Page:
Historically, the favored punishment for murder has often been the death penalty, especially in Christian nations where religion is often the foundation for the legal system and “An eye for an eye” (Exodus 21:23–27) is considered appropriate punishment for a wrong, especially personal injury. Martha M. Place (September 18, 1849–March 20, 1899) was an American murderer and the first woman to die in the electric chair. She was executed on March 20, 1899, at Sing Sing Correctional Facility for the murder of her stepdaughter Ida Place. Ruth Ellis (October 9, 1926–July 13, 1955) was a British nightclub hostess and convicted murderer who became the last woman to be hanged in the United Kingdom at HM Prison Holloway following the fatal shooting of her lover, David Blakely. Experts say that women are much less likely to torture their victims or engage in acts of cannibalism or necrophilia. Yet, there are plenty of examples of women acting alone who are equally effective in committing premeditated, violent murders. Aileen Wuornos, an abused woman, and highway prostitute was considered to be one of America’s most prolific female serial killers in history. Her crime—shooting dead point-blank and robbing seven of her male clients between 1989 and 1990 born out of rage and vengeance for her victims after a lifetime of rape and beatings. Her punishment: death by lethal injection.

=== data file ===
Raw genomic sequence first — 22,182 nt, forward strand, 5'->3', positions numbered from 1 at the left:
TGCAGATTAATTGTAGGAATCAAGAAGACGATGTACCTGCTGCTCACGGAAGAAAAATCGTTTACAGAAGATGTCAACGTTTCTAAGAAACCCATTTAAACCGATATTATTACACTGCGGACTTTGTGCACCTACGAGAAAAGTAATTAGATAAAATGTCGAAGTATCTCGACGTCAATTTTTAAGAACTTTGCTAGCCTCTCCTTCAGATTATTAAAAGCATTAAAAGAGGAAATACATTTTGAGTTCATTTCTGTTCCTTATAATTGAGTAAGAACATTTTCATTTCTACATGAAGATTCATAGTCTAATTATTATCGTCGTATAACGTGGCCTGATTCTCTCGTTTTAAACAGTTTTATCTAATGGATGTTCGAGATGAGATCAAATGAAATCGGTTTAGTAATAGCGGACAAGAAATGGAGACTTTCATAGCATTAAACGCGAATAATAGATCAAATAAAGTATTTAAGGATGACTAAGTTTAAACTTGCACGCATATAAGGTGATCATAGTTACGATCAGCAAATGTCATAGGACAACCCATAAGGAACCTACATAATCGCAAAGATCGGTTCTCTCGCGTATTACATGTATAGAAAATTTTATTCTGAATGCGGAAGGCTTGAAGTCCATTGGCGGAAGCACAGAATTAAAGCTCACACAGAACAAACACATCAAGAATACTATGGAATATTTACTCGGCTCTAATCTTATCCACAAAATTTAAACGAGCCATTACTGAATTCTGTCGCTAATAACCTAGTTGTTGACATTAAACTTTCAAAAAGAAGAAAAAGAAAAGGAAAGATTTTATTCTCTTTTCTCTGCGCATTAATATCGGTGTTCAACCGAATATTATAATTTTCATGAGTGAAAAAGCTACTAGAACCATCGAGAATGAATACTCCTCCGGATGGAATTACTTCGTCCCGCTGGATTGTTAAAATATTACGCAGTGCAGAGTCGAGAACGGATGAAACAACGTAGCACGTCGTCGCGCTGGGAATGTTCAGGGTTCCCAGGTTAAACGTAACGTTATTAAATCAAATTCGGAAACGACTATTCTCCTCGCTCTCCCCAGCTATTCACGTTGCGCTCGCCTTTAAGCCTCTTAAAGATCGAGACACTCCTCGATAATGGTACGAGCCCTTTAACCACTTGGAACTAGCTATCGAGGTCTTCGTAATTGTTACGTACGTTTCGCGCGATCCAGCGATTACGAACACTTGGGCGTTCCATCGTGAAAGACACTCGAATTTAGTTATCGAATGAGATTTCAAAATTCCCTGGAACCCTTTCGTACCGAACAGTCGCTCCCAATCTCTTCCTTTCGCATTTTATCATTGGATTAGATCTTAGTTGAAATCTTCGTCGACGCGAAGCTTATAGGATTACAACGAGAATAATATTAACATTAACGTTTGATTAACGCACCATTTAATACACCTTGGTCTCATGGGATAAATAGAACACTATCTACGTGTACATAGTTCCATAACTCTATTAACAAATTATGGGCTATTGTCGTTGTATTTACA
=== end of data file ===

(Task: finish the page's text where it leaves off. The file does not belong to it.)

Many of the most notorious women serial killers in the history of female criminality have tended to fly under the radar. To this day, not much is known about female serial killer tendencies, which stands in stark contrast to men. Experts believe that they are greater in number precisely because of their tendency to blend in, rather than stand out from the backdrop of everyday life.